WIDER Annual Lecture 2 - More Instruments and Broader Goals
Moving toward the Post-Washington Consensus
WIDER Annual Lecture 2 - More Instruments and Broader Goals: Moving toward the Post-Washington Consensus
Professor Joseph E. Stiglitz discussed the new thinking in development economics that goes beyond the Washington consensus about macroeconomic fundamentals and examine how the government can act as a complement to markets.
Professor Joseph E. Stiglitz is currently serving an appointment to the World Bank as Senior Vice President, Development Economics and Chief Economist. Previously, Dr Stiglitz served as Chairman of the U.S. Council of Economic Advisers since June 1995, and was a member of the council and an active member of President Clinton's economic team since 1993. Dr Stiglitz is on leave from Stanford University, where he is the Joan Kenney Professor of Economics. Previously Dr Stiglitz was a professor of economics at Princeton, Yale, and All Souls College, Oxford. As an academic, Dr Stiglitz helped create a new branch of economics - 'The Economics of Information' - which has received widespread application throughout economics.
In the late 1970s and early 1980s, Dr Stiglitz helped revive interest in the economics of technical change and other factors that contribute to long-run increases in productivity and living standards. Dr Stiglitz is also a leading scholar of the economics of the Public Sector. In 1979, the American Economic Association awarded Dr Stiglitz its biennial John Bates Clark Award, given to the economist under 40 who has made the most significant contributions to economics. The work of Dr Stiglitz has also been recognized through his election as a fellow to the National Academy of Sciences, the American Academy of Arts and Sciences, and the Econometric Society.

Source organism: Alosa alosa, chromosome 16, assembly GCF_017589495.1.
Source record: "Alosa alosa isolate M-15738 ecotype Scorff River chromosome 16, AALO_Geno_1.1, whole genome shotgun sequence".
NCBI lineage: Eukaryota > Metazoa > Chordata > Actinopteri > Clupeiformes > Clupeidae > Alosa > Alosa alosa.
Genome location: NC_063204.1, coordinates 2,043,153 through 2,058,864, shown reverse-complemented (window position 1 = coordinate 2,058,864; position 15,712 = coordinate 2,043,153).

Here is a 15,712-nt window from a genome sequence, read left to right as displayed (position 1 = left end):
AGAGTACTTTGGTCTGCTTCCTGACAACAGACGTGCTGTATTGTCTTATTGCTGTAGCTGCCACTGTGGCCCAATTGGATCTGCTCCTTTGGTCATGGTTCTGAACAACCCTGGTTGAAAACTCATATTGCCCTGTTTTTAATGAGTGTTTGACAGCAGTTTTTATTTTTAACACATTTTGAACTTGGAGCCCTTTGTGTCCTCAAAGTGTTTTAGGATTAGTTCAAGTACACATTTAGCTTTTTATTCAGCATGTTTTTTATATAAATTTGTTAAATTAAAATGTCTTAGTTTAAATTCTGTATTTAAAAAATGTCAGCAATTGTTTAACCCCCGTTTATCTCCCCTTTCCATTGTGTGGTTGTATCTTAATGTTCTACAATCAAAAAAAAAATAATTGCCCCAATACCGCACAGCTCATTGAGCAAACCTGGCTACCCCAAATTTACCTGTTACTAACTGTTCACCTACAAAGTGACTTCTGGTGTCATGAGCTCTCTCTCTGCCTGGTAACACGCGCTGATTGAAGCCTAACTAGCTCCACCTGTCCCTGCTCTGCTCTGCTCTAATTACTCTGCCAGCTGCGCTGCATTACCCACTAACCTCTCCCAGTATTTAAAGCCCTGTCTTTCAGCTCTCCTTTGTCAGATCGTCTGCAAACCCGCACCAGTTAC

Professor Stiglitz provides a thorough critique of the 'Washington consensus', a set of beliefs that has become highly influential. His cogent analysis shows that while certain elements of the Washington consensus - for example, low inflation and low...